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Extension > Source - Winter 2009 > 4H youth get green

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4H youth get green

Building on a tradition of environmental enthusiasm

Minnesota 4-H conservation work dates back to 1926, when a state forester helped 4-H participants grow red pine seedlings at Itasca State Park. The goal, according to T. A. Erickson, the state's first 4-H club leader, was to help youth learn to appreciate trees, flowers, grass, bird and animal life, lakes and hills, good soil, and their importance in our lives. The reward is towering red pines, which are still appreciated by park visitors today.

Two kids over plants

4-H Green Team members Joni and Heather carry forward a tradition of caring about the environment as they clear a trail that will connect Duluth to Split Rock Lighthouse State Park.

More than 80 years later and some 150 miles away, a 4-H Green Team works on maintaining the Superior Hiking Trail. As they navigate the forests and ridges outside Duluth, they admire similar stands of massive red pine along stretches of the trail.

Minnesota 4-H began its conservation efforts in earnest in 1934 with the Conservation Leadership Camp at Itasca State Park. Every September, two teens from each county—or about 200 kids—would spend five days learning about wildlife and land conservation from Extension faculty via lectures, discussions, demonstrations and nature hikes.

The foundation of 4-H is to work locally, guiding youth in learning and equipping them with the skills and knowledge to bring back and use in their communities. The early conservation campers kept meticulous records of their efforts once they returned to their hometowns. In one year alone, campers planted 166,343 trees, started 549 windbreaks, constructed 571 game shelters, built 1,051 bird feeders and seeded 3,346 forest tree nurseries.

"Thousands of youth have worked on 4-H conservation projects in Minnesota over the years," says Wayne Carlson, camp director from 1964 to 1980 and Minnesota 4-H Foundation board member emeritus. "Even though the 4-H statewide conservation camp ended in 1985, 4-Hers continue to do environmental work today in county camps and programs."

Fast-forward to present day and the 4-H Green Teams in Duluth. The after-school environmental service learning programs held at Harriet Beecher Stowe Elementary and Morgan Park Middle School ensure continuity for 4-H participants as they graduate from one school to the next. Green Team members find and address the needs in their community. The list includes tree planting, buckthorn removal and cleaning up ponds and hiking trails.

"Our mission is to encourage Minnesota youth to love nature and teach them to be good stewards of the environment," says Valerie Coit, St. Louis County 4-H program coordinator.

Fourteen-year-old Joni was a member of Morgan Park Middle School's 4-H Green Team last year when the group worked on maintaining a portion of the Superior Hiking Trail outside Duluth. When completed, the trail will connect Duluth to historic Split Rock Lighthouse State Park, one of Minnesota's most treasured and beautiful visiting destinations.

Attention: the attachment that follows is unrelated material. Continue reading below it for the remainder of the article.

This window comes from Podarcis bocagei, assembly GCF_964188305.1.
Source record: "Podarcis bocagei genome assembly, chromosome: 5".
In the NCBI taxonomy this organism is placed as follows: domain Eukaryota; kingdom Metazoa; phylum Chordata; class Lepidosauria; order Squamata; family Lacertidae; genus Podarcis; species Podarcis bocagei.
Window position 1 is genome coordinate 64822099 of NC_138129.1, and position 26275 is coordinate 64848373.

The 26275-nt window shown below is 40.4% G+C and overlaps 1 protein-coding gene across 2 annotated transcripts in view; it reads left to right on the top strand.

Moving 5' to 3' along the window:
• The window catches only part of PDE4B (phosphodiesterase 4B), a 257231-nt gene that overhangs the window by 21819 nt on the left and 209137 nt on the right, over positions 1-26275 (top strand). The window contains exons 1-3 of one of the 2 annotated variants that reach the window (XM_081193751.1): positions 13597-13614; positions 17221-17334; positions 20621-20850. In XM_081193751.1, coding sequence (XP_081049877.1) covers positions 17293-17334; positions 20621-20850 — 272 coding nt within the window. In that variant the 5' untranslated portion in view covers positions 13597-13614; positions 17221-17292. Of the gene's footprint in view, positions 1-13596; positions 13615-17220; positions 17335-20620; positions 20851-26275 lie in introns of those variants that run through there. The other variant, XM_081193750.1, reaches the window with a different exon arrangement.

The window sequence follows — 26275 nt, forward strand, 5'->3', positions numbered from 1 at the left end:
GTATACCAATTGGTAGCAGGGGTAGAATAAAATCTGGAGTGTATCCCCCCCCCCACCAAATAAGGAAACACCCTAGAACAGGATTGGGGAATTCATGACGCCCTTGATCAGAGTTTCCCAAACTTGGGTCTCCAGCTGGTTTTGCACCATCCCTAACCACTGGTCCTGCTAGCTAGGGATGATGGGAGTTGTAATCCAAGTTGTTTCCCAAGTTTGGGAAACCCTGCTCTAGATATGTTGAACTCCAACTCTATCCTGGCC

The seventh- and eighth-graders cleared paths, removed debris, and put up "No Camping" signs in places that were not meant for camping. "We would find places that people camped where they shouldn't have, and we had to mess it up," says Joni. "We'd break up illegal fire pits, and pull brush around so people wouldn't think about camping there."

Program coordinators also bring in high school and University of Minnesota Duluth students to work with the Green Team, encouraging environmental service beyond school and into the community. "When we have older youth and young adults partner with us or speak to our groups, we show that environmental service is something you take with you for your whole life," Coit says.

That message is taking root: Joni plans to start a 4-H Green Team at her new high school this year.

For more information on Minnesota 4-H Youth Development, visit www.extension.umn.edu/4-H

Changing the world one recycled plastic cup at a time

A group recycling

4-H Green Team member Maria (middle) turned her passion for the environment into a volunteer recycling job at school, and along the way made new friends with similar interests.

At age 11, Maria is a self-described nature geek who wants to change the world one recycled plastic cup at a time. She found the perfect outlet for her environmental passions in the 4-H Green Team at Harriet Beecher Stowe Elementary School in Duluth.

The group's activities have included school-wide water conservation and recycling campaigns. On Earth Day, a campaign launched by Stowe Elementary's 4-H Green Team featured signs throughout the school with water conservation and recycling tips, such as turning off water when brushing teeth, picking up trash, and reusing plastic bags.

The hope is that students will take the good habits home and into their communities. The signs also included poems that Maria wrote about conservation, which were so well-received the school left them up most of the year.

All of Maria's friends have now joined the Green Team, and she says she has learned a lot. "If you work together," says Maria, "things can be accomplished faster."

For more information on 4-H clubs and program opportunities in your area, visit www.fourh.umn.edu

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